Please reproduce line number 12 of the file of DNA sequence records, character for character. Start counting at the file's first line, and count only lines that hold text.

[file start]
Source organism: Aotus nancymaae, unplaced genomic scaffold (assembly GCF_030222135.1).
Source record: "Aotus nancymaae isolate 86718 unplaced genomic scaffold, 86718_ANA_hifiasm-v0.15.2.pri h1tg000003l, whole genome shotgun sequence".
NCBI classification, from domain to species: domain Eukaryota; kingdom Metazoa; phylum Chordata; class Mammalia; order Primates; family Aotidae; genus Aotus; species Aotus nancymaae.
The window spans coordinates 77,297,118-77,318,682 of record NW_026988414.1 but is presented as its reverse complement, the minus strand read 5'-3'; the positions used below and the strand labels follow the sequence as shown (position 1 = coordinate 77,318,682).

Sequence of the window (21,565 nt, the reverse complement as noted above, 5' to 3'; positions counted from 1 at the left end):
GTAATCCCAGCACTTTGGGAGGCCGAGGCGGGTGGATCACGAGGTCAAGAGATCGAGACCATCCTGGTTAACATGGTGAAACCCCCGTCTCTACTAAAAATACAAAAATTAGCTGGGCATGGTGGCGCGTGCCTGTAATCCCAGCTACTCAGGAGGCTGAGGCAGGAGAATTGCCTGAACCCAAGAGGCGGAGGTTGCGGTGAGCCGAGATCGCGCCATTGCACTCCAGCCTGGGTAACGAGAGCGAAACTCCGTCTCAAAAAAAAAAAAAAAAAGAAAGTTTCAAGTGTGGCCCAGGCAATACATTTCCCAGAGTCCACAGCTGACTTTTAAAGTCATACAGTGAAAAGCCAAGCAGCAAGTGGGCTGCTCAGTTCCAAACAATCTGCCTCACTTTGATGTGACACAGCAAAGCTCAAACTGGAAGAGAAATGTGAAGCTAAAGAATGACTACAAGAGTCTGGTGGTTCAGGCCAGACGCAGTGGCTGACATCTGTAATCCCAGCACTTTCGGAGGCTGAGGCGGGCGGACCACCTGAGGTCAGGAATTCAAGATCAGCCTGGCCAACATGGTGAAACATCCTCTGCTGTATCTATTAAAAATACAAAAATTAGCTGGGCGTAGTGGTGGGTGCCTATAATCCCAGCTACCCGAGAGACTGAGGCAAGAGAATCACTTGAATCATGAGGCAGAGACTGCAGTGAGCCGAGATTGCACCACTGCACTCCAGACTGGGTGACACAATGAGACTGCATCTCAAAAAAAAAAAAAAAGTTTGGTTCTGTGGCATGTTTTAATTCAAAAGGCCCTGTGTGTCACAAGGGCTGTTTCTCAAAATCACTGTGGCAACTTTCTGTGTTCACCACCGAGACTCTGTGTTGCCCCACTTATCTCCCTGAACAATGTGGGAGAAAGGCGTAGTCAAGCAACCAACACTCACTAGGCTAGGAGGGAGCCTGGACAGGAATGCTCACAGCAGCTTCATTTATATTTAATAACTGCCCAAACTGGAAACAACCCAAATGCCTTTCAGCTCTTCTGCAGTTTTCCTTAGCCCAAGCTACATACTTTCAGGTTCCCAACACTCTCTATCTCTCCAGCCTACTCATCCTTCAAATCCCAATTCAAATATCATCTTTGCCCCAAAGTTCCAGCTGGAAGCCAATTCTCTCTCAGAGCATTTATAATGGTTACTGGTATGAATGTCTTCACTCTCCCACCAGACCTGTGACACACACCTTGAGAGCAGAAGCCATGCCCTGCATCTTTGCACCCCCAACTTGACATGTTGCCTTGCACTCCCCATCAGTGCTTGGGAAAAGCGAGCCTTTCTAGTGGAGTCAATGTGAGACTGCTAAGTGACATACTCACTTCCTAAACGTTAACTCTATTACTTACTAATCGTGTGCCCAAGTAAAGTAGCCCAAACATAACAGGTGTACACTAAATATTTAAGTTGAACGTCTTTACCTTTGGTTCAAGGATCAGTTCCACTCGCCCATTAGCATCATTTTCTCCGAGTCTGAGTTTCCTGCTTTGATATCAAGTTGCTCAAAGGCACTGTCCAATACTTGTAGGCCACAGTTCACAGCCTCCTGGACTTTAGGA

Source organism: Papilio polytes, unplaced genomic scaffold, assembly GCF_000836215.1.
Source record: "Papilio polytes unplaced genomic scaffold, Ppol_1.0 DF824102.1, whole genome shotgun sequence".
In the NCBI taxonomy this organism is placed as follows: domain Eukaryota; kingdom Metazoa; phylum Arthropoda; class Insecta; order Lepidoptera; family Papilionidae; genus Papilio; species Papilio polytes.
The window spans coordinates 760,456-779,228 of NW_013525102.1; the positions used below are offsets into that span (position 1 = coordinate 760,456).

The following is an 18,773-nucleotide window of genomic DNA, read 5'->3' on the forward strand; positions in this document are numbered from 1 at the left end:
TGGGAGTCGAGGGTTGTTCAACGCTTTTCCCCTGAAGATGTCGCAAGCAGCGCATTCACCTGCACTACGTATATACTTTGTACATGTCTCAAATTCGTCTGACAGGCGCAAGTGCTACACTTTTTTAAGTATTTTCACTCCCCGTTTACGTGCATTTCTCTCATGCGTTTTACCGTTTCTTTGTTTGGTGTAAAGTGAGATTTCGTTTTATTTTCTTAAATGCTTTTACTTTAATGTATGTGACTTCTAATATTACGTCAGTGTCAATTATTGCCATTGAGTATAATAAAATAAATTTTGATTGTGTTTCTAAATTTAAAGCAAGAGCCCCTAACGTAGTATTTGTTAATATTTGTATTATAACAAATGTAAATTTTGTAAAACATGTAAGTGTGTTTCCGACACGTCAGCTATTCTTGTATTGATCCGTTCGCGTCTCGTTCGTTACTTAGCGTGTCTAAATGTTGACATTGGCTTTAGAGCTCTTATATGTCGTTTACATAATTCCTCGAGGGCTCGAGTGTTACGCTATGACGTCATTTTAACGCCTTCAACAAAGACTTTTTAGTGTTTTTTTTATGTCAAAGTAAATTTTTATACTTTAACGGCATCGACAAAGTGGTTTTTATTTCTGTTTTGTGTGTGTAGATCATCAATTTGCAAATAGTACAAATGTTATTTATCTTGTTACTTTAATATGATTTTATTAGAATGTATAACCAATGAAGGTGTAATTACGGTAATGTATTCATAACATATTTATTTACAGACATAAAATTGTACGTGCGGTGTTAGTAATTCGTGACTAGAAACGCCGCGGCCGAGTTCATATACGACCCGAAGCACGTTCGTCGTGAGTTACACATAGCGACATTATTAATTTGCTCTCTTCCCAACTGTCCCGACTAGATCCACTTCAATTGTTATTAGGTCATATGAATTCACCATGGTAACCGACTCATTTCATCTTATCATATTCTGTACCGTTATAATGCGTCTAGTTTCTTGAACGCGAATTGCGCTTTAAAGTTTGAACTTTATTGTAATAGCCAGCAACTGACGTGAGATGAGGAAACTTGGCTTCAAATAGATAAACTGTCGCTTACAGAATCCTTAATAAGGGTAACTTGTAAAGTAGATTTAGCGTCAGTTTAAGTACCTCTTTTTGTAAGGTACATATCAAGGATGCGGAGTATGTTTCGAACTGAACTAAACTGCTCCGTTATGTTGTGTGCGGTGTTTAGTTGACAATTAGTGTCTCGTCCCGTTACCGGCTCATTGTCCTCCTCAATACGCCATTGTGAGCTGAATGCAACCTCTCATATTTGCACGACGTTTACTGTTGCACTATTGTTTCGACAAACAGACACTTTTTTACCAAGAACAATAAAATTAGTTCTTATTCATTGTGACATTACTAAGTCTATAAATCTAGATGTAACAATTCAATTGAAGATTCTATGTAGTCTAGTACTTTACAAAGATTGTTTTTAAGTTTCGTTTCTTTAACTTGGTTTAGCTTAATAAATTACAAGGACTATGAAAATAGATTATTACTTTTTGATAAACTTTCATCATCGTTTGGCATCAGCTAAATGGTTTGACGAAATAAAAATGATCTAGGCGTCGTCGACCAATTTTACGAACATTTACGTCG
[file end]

TGGGAGTCGAGGGTTGTTCAACGCTTTTCCCCTGAAGATGTCGCAAGCAGCGCATTCACCTGCACTACGTATATACTTTGTACATGTCTCAAATTCGTCTGACAGGCGCAAGTGCTACACTTTTTTAAGTATTTTCACTCCCCGTTTACGTGCATTTCTCTCATGCGTTTTACCGTTTCTTTGTTTGGTGTAAAGTGAGATTTCGTTTTATTTTCTTAAATGCTTTTACTTTAATGTATGTGACTTCTAATATTACGTCAGTGTCAATTATTGCCATTGAGTATAATAAAATAAATTTTGATTGTGTTTCTAAATTTAAAGCAAGAGCCCCTAACGTAGTATTTGTTAATATTTGTATTATAACAAATGTAAATTTTGTAAAACATGTAAGTGTGTTTCCGACACGTCAGCTATTCTTGTATTGATCCGTTCGCGTCTCGTTCGTTACTTAGCGTGTCTAAATGTTGACATTGGCTTTAGAGCTCTTATATGTCGTTTACATAATTCCTCGAGGGCTCGAGTGTTACGCTATGACGTCATTTTAACGCCTTCAACAAAGACTTTTTAGTGTTTTTTTTATGTCAAAGTAAATTTTTATACTTTAACGGCATCGACAAAGTGGTTTTTATTTCTGTTTTGTGTGTGTAGATCATCAATTTGCAAATAGTACAAATGTTATTTATCTTGTTACTTTAATATGATTTTATTAGAATGTATAACCAATGAAGGTGTAATTACGGTAATGTATTCATAACATATTTATTTACAGACATAAAATTGTACGTGCGGTGTTAGTAATTCGTGACTAGAAACGCCGCGGCCGAGTTCATATACGACCCGAAGCACGTTCGTCGTGAGTTACACATAGCGACATTATTAATTTGCTCTCTTCCCAACTGTCCCGACTAGATCCACTTCAATTGTTATTAGGTCATATGAATTCACCATGGTAACCGACTCATTTCATCTTATCATATTCTGTACCGTTATAATGCGTCTAGTTTCTTGAACGCGAATTGCGCTTTAAAGTTTGAACTTTATTGTAATAGCCAGCAACTGACGTGAGATGAGGAAACTTGGCTTCAAATAGATAAACTGTCGCTTACAGAATCCTTAATAAGGGTAACTTGTAAAGTAGATTTAGCGTCAGTTTAAGTACCTCTTTTTGTAAGGTACATATCAAGGATGCGGAGTATGTTTCGAACTGAACTAAACTGCTCCGTTATGTTGTGTGCGGTGTTTAGTTGACAATTAGTGTCTCGTCCCGTTACCGGCTCATTGTCCTCCTCAATACGCCATTGTGAGCTGAATGCAACCTCTCATATTTGCACGACGTTTACTGTTGCACTATTGTTTCGACAAACAGACACTTTTTTACCAAGAACAATAAAATTAGTTCTTATTCATTGTGACATTACTAAGTCTATAAATCTAGATGTAACAATTCAATTGAAGATTCTATGTAGTCTAGTACTTTACAAAGATTGTTTTTAAGTTTCGTTTCTTTAACTTGGTTTAGCTTAATAAATTACAAGGACTATGAAAATAGATTATTACTTTTTGATAAACTTTCATCATCGTTTGGCATCAGCTAAATGGTTTGACGAAATAAAAATGATCTAGGCGTCGTCGACCAATTTTACGAACATTTACGTCG